Pool games did not infringe the game that inspired them, says court

Out-Law News | 30 Jan 2006 | 2:25 pm | 2 min. read

Features in coin-operated games Jackpot Pool and Trick Shot were inspired by another pool game, Pocket Money; but the features did not form a substantial part of the original, according to the High Court, which ruled that there was no copyright infringement.

Pocket Money was designed by David Jones of Nova Productions. His company sued rivals Mazoomer Games, maker of Jackpot Pool, and Bell-Fruit Games, maker of Trick Shot.

The Honourable Mr Justice Kitchin analysed the games in detail before handing down his 53-page judgment on 20th January which concluded that each game looked different and played in a different way.

Justice Kitchin considered many similarities between the games. Some were inevitable; the court heard that more than 100 snooker and pool titles have been produced over the years.

Justice Kitchin concluded that two features of Jackpot Pool were "inspired" by Pocket Money: both were games with prizes themed on the game of pool; and both showed a coin graphic moving across the screen at certain times during gameplay. Another feature of Pocket Money – a row of dots to show the anticipated direction of a shot – had "affected" Jackpot Pool's design, which used a shorter row of dots; and a pulsing cue synchronised with a pulsing power meter had been "derived" from Pocket Money – but implemented in a visually different way.

Trick Shot also shared similarities. The idea of a rotary controller was inspired by Pocket Money – but the movement of the cue around the cue ball was not derived from the game, for example.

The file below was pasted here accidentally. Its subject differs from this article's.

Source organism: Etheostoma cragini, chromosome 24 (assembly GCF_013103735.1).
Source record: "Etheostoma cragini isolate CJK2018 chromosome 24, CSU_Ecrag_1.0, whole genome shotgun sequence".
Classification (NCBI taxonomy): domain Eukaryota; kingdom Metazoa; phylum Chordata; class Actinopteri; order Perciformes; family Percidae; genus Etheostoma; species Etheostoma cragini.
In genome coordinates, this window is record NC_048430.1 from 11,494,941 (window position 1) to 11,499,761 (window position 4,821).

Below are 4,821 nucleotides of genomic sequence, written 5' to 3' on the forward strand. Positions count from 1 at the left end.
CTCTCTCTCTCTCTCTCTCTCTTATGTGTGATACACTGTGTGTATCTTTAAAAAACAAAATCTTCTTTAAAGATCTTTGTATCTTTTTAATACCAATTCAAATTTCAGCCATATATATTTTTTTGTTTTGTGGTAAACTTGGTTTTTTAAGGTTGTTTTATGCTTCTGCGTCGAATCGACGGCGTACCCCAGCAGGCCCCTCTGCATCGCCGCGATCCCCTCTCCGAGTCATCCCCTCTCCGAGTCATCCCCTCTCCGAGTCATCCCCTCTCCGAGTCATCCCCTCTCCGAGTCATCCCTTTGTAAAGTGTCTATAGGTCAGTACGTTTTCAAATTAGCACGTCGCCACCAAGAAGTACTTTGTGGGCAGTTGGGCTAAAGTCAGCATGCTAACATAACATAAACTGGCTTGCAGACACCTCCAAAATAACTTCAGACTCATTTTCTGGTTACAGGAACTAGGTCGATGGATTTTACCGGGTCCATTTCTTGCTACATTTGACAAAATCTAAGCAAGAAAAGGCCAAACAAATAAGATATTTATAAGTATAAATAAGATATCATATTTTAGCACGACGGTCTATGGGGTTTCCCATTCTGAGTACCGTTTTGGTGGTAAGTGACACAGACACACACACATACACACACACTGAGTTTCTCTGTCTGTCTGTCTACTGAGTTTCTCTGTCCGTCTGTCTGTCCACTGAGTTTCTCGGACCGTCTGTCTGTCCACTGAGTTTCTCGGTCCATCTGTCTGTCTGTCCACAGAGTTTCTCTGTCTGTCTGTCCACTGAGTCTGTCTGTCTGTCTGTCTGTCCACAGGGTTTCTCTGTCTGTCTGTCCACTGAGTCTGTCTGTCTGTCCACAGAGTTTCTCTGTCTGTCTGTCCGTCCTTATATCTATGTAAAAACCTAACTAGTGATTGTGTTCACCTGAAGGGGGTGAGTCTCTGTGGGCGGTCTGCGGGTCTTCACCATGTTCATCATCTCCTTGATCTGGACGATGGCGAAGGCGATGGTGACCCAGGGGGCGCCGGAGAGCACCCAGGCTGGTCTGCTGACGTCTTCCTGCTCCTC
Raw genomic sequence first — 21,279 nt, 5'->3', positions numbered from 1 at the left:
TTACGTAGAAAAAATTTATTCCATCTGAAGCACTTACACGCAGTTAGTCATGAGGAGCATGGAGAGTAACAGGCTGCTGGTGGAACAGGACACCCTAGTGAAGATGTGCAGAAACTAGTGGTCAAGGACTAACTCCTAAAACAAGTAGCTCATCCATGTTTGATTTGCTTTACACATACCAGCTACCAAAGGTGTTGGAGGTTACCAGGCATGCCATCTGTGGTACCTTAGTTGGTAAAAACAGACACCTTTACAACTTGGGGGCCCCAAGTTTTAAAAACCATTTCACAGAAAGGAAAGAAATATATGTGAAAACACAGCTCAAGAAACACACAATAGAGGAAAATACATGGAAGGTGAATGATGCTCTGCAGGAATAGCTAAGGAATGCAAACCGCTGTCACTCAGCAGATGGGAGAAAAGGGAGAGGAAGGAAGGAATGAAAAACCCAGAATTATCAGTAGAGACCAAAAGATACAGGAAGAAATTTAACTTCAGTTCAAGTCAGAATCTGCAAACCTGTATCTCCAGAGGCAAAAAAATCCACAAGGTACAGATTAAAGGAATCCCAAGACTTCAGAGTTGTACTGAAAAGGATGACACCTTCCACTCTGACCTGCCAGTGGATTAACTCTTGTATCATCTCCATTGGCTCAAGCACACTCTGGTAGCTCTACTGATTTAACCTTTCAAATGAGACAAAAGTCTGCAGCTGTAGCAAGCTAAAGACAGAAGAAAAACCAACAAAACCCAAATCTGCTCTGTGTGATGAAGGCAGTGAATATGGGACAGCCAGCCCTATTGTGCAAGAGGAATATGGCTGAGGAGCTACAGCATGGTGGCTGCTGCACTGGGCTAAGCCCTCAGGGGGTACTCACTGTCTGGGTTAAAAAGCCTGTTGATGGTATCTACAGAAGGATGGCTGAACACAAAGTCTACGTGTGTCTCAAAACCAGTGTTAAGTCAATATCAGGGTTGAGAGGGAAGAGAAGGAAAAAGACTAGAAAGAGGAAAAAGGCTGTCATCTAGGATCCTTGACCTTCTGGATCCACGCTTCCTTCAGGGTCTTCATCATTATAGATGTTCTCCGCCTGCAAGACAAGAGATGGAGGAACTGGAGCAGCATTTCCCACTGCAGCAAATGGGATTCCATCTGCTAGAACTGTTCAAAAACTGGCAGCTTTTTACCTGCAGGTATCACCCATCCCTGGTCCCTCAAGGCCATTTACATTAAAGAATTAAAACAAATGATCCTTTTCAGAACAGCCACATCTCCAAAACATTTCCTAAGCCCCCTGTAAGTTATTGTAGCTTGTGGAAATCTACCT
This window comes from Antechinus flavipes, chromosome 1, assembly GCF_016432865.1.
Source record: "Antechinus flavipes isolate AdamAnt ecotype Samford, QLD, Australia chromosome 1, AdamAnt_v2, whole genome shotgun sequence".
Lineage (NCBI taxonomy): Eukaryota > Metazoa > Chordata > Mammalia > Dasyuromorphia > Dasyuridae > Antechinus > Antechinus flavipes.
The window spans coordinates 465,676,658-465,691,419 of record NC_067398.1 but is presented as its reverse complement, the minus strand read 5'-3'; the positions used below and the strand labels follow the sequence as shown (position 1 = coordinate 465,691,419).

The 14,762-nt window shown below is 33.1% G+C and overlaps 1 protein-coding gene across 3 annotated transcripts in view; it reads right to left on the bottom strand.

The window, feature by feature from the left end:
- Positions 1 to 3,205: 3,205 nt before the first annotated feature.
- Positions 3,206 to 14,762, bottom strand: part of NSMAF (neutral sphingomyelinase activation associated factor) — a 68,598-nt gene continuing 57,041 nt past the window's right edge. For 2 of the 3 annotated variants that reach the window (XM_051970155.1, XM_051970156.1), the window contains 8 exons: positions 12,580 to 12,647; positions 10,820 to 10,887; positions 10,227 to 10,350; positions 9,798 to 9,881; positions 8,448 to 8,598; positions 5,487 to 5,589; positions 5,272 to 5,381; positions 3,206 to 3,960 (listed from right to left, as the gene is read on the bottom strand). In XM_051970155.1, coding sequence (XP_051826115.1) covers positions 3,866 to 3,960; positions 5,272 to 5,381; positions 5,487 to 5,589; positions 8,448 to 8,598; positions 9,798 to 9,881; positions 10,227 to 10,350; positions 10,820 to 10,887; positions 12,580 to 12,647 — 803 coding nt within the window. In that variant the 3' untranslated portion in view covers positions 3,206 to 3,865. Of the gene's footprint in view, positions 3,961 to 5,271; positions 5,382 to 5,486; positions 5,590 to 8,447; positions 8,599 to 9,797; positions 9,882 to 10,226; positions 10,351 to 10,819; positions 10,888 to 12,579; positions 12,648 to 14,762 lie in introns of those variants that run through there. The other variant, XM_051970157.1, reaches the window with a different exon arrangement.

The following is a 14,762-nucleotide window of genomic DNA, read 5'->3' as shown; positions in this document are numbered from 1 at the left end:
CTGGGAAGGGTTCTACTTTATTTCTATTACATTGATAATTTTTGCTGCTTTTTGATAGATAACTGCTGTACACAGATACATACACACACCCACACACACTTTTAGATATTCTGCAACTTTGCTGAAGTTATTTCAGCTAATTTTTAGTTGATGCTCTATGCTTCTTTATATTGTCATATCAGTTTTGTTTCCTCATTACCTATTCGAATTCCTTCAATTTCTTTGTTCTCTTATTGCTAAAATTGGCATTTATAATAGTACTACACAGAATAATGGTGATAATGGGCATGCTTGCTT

However, these were not deemed substantial parts of either the artistic or literary works held in copyright by Nova.

Justice Kitchin wrote: “It is the cumulative effect of the copied features which is important. The court must consider whether, taken as a whole, they constitute a substantial part of the copyright work."

Nova pointed to its computer program and design notes to assert infringement of a literary work. But the judge found that the features which had inspired elements of Trick Shot were “ideas which have little to do with the skill and effort expended by the programmer and do not constitute the form of expression of the literary works relied upon."

“Ideas and principles which underlie any element of a computer program are not protected by copyright under the [Software] Directive,” he added.

As for the design notes, Justice Kitchin described them as just "a series of jottings and ideas.”

Accordingly neither Trick Shot nor Jackpot Pool had infringed on Pocket Money.

Bell-Fruit's Managing Director, John Austin, said "a massive amount of cost and resource was put into the preparation of our defence as well as the time spent in court". He added, "I feel angry to have been obliged to do it. I hope this judgment will dissuade future fallacious claims on similar issues."

He said that both companies will be applying to recover their legal costs from Nova.

Nav Sunner, a games law specialist with Pinsent Masons, the firm behind OUT-LAW.COM, said:

"This case illustrates the dichotomy in copyright law between 'idea' and the 'expression of that idea'. Copyright law protects the latter so wherever possible a games designer should express his thoughts into a detailed game design document to clothe the bare bones of the ideas underlying any new game. It is the detail to which the court will look at to protect.

"Conversely, taking generic ideas from previous games should not stop game developers releasing similar games provided the detail of such games are not used."